We have had years of corruption. Africans are impatient right now. They just want to make enough money to live their lives. They want a job to support their families. This is a worldwide issue, of course, at the moment. The world is struggling right now. In Africa, truly democratic elections are still evolving as a process, but they seem to be much better this time, in part because we, as a people, as voters, have the same needs. We are unified in the same pressing desire for the basic rights to an education, to healthcare, to roads, electricity -- this is the right of everyone in Africa. It belongs to the bus driver, the household workers. It’s not just for the elite. It’s for all Africa. So we are hoping that these elections are closer to attaining some form of democracy for us.

And you are part of bringing the "Fela!," the Broadway production of your father’s life, to Lagos next week. Can you talk a bit about that?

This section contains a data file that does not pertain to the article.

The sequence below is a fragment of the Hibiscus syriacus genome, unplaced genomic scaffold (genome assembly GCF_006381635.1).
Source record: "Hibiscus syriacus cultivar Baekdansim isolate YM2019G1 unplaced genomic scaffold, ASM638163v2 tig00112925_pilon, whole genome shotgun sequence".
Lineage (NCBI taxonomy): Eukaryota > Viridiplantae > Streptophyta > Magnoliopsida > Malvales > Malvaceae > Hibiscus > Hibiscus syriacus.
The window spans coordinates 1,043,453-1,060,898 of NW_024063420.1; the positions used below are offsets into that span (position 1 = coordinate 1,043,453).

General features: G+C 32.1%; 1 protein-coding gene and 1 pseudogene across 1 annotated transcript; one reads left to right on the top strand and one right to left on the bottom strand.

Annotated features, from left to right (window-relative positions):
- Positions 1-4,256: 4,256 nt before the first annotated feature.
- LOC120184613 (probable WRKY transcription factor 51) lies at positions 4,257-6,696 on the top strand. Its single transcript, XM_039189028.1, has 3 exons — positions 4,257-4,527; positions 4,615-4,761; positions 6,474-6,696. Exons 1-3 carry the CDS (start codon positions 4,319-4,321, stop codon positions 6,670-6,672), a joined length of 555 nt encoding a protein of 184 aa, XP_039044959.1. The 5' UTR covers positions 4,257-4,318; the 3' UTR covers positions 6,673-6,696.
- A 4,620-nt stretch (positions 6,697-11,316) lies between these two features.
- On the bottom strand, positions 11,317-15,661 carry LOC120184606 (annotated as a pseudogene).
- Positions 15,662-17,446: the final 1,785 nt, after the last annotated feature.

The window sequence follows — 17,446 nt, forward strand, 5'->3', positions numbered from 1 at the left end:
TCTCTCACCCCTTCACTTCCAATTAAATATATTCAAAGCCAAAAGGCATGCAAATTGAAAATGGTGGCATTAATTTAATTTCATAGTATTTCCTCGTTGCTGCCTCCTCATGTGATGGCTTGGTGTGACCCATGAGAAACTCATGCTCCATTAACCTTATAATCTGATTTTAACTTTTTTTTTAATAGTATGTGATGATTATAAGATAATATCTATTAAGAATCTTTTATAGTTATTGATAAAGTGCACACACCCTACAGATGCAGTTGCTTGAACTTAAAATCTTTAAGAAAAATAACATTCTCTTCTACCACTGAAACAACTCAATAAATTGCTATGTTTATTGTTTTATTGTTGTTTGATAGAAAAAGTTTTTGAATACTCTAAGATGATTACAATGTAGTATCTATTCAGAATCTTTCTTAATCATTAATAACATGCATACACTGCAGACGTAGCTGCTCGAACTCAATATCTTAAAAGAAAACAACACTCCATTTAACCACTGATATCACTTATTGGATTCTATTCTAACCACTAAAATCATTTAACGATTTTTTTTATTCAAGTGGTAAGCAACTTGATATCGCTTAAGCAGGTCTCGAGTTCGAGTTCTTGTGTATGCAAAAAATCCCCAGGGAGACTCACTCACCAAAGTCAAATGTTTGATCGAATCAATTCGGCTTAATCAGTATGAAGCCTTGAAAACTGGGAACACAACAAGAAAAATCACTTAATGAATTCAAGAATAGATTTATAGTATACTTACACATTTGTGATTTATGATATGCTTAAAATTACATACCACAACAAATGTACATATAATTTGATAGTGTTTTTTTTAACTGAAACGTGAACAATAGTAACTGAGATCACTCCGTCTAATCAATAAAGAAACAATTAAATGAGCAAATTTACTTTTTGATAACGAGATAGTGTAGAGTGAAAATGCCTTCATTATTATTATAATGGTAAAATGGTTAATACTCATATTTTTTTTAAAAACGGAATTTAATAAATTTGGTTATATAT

A: I wanted people here to see how Americans saw the story of my father and how he changed the world. Now, a lot of critics here resent that the show is coming because they don’t feel it’s “African” enough. They resent that an American is playing my father. They are making judgments about the performance and the dance -- that it's not “African” dance. But these are trivial criticisms. If you keep an open mind, you see that the Americans were able to communicate the message of my father in a way anyone can immediately understand.

I didn’t go to the show on Broadway wanting to see my father. I didn’t go to the show to see “African” dance. I wanted to see a show that expressed the essence of what my father meant to the world. I cried when I saw the show because that message came across so powerfully. I’m hearing complaints like the American star of the show doesn’t look like my father or sound like my father -– blah, blah, blah. But they are complaints from minds that are not open. What I want to know is, if you are going to complain about the Americans telling this story, why didn’t an African company do the show themselves? Why did no Nigerian produce this show years ago?